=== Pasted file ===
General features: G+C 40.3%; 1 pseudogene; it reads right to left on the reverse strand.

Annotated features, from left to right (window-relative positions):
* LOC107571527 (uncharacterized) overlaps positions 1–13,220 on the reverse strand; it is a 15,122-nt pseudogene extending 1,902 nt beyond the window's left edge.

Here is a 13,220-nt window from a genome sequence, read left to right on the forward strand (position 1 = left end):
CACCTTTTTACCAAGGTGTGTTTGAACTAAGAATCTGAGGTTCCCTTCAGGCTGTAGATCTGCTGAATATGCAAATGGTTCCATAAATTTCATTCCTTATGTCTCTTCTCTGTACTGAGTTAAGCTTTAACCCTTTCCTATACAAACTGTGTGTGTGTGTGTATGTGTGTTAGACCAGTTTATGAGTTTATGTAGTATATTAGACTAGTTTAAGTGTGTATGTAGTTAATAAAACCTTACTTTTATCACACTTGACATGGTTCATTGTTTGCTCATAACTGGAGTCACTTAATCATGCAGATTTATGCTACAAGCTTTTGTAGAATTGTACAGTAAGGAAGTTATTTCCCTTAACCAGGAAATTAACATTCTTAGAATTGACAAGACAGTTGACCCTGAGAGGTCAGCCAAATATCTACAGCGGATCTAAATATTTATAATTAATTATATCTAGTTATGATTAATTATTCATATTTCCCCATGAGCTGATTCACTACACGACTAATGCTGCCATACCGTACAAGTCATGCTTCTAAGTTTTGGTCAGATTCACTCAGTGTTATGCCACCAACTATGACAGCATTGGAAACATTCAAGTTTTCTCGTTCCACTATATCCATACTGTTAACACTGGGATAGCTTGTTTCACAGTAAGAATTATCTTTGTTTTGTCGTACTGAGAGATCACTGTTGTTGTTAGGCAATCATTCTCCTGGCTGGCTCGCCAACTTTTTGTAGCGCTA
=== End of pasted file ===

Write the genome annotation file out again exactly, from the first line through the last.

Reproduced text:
General features: G+C 40.3%; 1 pseudogene; it reads right to left on the reverse strand.

Annotated features, from left to right (window-relative positions):
* LOC107571527 (uncharacterized) overlaps positions 1–13,220 on the reverse strand; it is a 15,122-nt pseudogene extending 1,902 nt beyond the window's left edge.

Here is a 13,220-nt window from a genome sequence, read left to right on the forward strand (position 1 = left end):
CACCTTTTTACCAAGGTGTGTTTGAACTAAGAATCTGAGGTTCCCTTCAGGCTGTAGATCTGCTGAATATGCAAATGGTTCCATAAATTTCATTCCTTATGTCTCTTCTCTGTACTGAGTTAAGCTTTAACCCTTTCCTATACAAACTGTGTGTGTGTGTGTATGTGTGTTAGACCAGTTTATGAGTTTATGTAGTATATTAGACTAGTTTAAGTGTGTATGTAGTTAATAAAACCTTACTTTTATCACACTTGACATGGTTCATTGTTTGCTCATAACTGGAGTCACTTAATCATGCAGATTTATGCTACAAGCTTTTGTAGAATTGTACAGTAAGGAAGTTATTTCCCTTAACCAGGAAATTAACATTCTTAGAATTGACAAGACAGTTGACCCTGAGAGGTCAGCCAAATATCTACAGCGGATCTAAATATTTATAATTAATTATATCTAGTTATGATTAATTATTCATATTTCCCCATGAGCTGATTCACTACACGACTAATGCTGCCATACCGTACAAGTCATGCTTCTAAGTTTTGGTCAGATTCACTCAGTGTTATGCCACCAACTATGACAGCATTGGAAACATTCAAGTTTTCTCGTTCCACTATATCCATACTGTTAACACTGGGATAGCTTGTTTCACAGTAAGAATTATCTTTGTTTTGTCGTACTGAGAGATCACTGTTGTTGTTAGGCAATCATTCTCCTGGCTGGCTCGCCAACTTTTTGTAGCGCTA